Recent two studies have provided new insights into how our favorite songs relate to our memory and personality and how those connections can make life better.
Listening to a favorite or famous song can immediately “transfer” you to another moment of your life, with amazingly clear details. And it is not just a matter of the developed imagination of the mind, but there is scientific evidence that our minds associate music with memory.
A useful link between music and the treatment of patients with Alzheimer’s disease or dementia
Continuous listening to music that has personal meaning has been found to improve brain adaptation in patients with Alzheimer’s disease at an early stage or with mild cognitive impairment.
Listening to music with special meaning stimulated neural pathways in the brain that helped them maintain a higher level of functioning, says Michael Thaut, one of the authors of a study conducted by researchers from the University of Toronto.
These songs had a unique meaning, like the music with which people danced at their wedding and led to an increase in memory performance in tests. The findings may support the inclusion of music-based therapy in the treatment of patients with cognitive impairment in the future.
The changes were most pronounced in the prefrontal cortex, known as the control center of the brain, where decision-making, social behavior modeling, personality expression, and complex mental behavior planning take place.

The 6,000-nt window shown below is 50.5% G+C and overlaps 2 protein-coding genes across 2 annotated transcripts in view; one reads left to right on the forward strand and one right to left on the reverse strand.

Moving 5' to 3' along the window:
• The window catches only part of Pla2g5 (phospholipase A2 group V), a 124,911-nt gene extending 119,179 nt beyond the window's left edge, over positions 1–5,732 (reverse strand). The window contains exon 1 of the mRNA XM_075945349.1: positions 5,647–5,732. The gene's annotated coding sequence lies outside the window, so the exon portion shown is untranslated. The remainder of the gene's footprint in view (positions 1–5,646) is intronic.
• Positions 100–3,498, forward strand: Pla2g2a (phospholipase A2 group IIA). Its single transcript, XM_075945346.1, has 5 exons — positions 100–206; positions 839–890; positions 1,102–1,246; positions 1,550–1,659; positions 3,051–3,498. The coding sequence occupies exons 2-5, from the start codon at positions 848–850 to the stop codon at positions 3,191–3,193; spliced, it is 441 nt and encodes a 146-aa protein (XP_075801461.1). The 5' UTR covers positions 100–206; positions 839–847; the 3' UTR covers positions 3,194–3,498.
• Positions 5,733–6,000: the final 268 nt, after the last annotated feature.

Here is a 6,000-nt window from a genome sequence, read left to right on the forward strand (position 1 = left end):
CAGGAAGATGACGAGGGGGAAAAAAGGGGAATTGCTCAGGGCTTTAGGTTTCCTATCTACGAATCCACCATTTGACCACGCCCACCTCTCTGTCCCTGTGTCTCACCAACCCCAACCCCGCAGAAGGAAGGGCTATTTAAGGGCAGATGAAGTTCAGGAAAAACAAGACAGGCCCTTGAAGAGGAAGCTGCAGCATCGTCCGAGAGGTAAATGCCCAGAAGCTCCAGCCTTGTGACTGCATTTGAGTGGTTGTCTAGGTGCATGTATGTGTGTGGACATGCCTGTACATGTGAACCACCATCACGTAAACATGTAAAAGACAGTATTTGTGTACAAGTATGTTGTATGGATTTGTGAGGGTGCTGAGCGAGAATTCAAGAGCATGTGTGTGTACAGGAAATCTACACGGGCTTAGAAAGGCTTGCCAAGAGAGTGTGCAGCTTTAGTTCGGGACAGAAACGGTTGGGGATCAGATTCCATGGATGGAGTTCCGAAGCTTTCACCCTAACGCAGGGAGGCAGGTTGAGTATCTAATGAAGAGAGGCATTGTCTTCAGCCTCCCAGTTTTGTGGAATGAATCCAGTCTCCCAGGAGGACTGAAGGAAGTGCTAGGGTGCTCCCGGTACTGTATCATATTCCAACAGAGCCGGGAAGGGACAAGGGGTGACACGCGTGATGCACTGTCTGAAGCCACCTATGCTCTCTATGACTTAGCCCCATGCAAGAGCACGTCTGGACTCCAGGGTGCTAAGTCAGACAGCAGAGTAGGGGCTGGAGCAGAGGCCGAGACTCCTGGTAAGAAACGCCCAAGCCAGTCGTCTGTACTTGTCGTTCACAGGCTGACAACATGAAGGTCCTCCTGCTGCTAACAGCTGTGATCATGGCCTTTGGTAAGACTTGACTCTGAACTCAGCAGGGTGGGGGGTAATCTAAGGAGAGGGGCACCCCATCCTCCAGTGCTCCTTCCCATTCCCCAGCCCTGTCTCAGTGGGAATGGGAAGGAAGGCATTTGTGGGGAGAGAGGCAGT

Differences in listening to popular music about memories and new music you have never heard
When patients listened to music that was close to them, it empowered a musical neural network that connected different regions of the brain, based on magnetic resonance imaging images recorded before and after listening to music.
This was unlike when they listened to new, unfamiliar music, which stimulated only a certain part of the brain that was tuned to listen.
The study involved 14 participants, including six musicians, and listened to playlists specially prepared for one hour a day for three weeks. But those participants were the same as in a previous study that identified neural mechanisms for storing music-related memories in those who experienced early cognitive decline.
“Whether you are a professional musician or have never played an instrument, music is the key to entering your memory, your prefrontal cortex,” Thaut said in a statement.
He also said that everything is very simple when it comes to music.
“Keep listening to the music you have loved all your life. “Your favorite songs of all time, those parts that are especially important to you, because it’s actually gymnastics for your brain,” Thaut added.